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Streaming questions


Tom in RI
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Some of my friends are using various streaming services and I suppose it’s inevitable that on my next move I’ll be getting rid of the majority of physical product I own and go streaming (not my preference, but…). Anyway, I’m curious what happens to music of labels that go belly up. For instance, do any streaming services have Chronogical Classics available? Maybe a better ask would be a label like Uptown. For major labels, are entire catalogs generally included? Trying to begin to plan on what I’ll keep and what I’ll part with.

Edited by Tom in RI
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Funny, I just tested Spotify by trying the Bird at Town Hall 1945 but couldn't find it.  I guess you can't search by label.  (I  tested it years ago by seeing if they had the alternate take of the Prez Smith/Jones Lady be Good and much to my surprise they did.)

Edited by medjuck
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If we can expand on this topic and ask, which streaming service has the most robust jazz catalog, I would like to hear what others have to say. I’ve been using iTunes.  

My issue with iTunes, sometimes your search doesn’t return a complete result. For example I did a search on charles McPherson and not every session shows in the results. When I put in the exact title the missing ones appear. 

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I’ve been using Apple Music for a couple years now, and as hardbopjazz said the search return is iffy especially with jazz. For example you have Vinny golia, Vinny golia quartet, vinny golia trio etc and they are each different searches. Still for convenience and ease of use I use it. Plus a bunch of my family can piggyback, most recently my niece. 

Edited by jcam_44
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13 hours ago, medjuck said:

Funny, I just tested Spotify by trying the Bird at Town Hall 1945 but couldn't find it.  I guess you can't search by label.  (I  tested it years ago by seeing if they had the alternate take of the Prez Smith/Jones Lady be Good and much to my surprise they did.)

It's there: https://open.spotify.com/album/6twcAIiSaa4QFnVLRBduEQ?highlight=spotify:track:5thv9QFTBhTFpoouqLIT8v& , but only three tracks are playable here in Austria (might be different depending on the territory - it is determined by the rights holder). There is a label search function, but it is no good. Google is a better option. 
 

12 hours ago, JSngry said:

Don't get rid of anything that you wouldn't mind never being able to access again, just in case things get weird out there.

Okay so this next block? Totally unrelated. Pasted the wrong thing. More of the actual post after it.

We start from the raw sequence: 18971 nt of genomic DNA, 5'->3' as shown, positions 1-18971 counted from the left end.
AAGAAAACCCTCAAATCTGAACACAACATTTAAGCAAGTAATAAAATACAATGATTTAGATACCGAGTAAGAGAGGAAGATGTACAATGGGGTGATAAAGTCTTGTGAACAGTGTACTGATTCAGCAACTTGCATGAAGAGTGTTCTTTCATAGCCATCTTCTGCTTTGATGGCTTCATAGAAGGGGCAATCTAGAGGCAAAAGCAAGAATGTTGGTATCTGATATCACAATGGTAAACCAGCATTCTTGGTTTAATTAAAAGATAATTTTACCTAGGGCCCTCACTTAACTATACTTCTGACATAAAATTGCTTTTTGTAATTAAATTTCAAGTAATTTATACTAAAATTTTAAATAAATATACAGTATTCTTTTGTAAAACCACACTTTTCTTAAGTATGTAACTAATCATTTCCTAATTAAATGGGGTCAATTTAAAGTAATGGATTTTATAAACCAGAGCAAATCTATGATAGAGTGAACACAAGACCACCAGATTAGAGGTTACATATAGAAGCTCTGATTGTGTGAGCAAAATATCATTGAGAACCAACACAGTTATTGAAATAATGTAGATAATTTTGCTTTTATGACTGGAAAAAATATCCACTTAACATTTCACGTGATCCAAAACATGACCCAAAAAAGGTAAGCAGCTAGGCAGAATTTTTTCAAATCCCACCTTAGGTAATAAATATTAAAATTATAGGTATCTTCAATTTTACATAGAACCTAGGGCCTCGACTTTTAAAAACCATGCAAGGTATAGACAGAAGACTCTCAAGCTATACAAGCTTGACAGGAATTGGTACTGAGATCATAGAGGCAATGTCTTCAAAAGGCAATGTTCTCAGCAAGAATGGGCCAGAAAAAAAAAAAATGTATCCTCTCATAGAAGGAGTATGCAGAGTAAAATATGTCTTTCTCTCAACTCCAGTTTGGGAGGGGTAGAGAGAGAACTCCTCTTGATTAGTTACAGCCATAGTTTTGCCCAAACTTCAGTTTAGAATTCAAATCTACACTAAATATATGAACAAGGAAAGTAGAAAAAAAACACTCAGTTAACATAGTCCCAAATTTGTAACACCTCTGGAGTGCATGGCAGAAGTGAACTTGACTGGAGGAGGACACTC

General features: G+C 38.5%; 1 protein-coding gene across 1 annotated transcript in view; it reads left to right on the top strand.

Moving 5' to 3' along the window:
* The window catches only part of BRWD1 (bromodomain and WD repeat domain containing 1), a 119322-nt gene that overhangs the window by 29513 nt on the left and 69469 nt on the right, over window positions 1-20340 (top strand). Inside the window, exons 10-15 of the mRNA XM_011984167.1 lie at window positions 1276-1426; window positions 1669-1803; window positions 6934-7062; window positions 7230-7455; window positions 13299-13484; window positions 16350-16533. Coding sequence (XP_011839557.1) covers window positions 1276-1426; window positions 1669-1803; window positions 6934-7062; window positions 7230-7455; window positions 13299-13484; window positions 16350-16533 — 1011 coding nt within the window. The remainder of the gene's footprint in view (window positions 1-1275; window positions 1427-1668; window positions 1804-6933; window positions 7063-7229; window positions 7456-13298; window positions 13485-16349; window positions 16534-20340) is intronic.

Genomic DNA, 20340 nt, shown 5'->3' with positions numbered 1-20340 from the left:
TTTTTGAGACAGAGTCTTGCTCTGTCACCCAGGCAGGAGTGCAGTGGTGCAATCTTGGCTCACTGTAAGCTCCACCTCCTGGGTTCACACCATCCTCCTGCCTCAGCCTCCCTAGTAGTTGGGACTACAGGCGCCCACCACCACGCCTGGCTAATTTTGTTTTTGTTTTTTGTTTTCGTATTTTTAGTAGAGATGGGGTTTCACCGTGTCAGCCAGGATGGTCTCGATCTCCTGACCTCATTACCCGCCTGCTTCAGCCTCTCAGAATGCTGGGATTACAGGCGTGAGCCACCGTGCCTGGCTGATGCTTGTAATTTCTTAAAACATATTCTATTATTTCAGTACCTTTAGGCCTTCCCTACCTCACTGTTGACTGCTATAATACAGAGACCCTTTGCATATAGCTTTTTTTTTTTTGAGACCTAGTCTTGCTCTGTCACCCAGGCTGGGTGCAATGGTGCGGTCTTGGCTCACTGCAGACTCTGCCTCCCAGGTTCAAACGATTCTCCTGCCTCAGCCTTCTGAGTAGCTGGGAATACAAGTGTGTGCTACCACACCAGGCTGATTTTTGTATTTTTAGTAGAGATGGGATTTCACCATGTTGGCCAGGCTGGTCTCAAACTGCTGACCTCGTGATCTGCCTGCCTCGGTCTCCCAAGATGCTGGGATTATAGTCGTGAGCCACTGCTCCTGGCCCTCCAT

Correct, stuff might and does disappear from streaming (I remember how disappointed I was when all the Glossa label (classical music) releases vanished - although they did reappear a year or so later). Having said that, the general tendency is for more stuff to be posted on streaming services all the time. You even have technological leapfrogging where albums that were LP-only appear on streaming without ever being reissued on CD (ECM / JAPO releases, MPS, etc.). Some albums are available in multiple remastered versions - e.g. there is a standard RVG of "The Rumproller": https://open.spotify.com/album/1KJRRyWB8xgLzWjsJJ9ytk and a (great-sounding) Japanese 2014 version: https://open.spotify.com/album/3dMhT1ZhEeYk9NwzPAzi3u .

Many Mosaics are on Spotify, btw. I started a thread with direct links, since they are not always easy to find: 

Amazon and Apple (as well as some smaller streaming platforms) offer HD or ultra-HD formats, I am sure Spotify will follow soon.

Apple has more jazz (e.g. CIMP / Cadence releases are only on Apple). I think they give better deal to the rights holders, hence more music. I personally hate their interface, though.  

An interesting streaming / download option for new releases in bandcamp. I see that many artists and small labels increasingly bypass large streaming platforms and go for bandcamp instead (interestingly, a typical new release option is "LP / bandcamp download now"). But bandcamp is less relevant for older stuff. 

Edited by Д.Д.
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I'm now reading the August 2021 issue of Stereophile, and there's an article on page 15 that's relevant here.  I'll try to summarize: "The theme (of the conference) was all the ways digital music deteriorates over time even as digital music technology improves, despite the theoretical robustness of digital...Streaming services contain an unknown number of outright damaged tracks, damaged in various ways.  How this damage occurs remains mysterious.  Lund's main example was Guy Clark's live rendition of "Baby Took a Limo to Memphis," from the album Together at the Bluebird Cafe on the American Originals label.  Lund heard a "farting sound" at several points in the Apple Music version of the track..."Farting happens at least at these times: 0:03, 0:09, 0:46, 0:55, 1:04, 1:49, 1:56, 2:03, 2:11, 2:25, 2:45, 2:48, 2:53, 3:15."  I heard farting sounds on the versions taken from Qobuz and Tidal, which suggests that it's not Apple Music's (or the other services') fault but, rather, the label's.  However, "Listening to the same track ripped from CD shows no signs of farting." (The article then lists other examples.)...All this is compounded by the fact that in the digital/streaming world, it's impossible to know exactly what you're listening to.  In the physical media era, all music had catalog numbers.  New CDs and LPs still have them, but digital music rarely does.  Without a unique identifier, how can you keep track of release-specific information?  And how can listeners know what they're listening to?"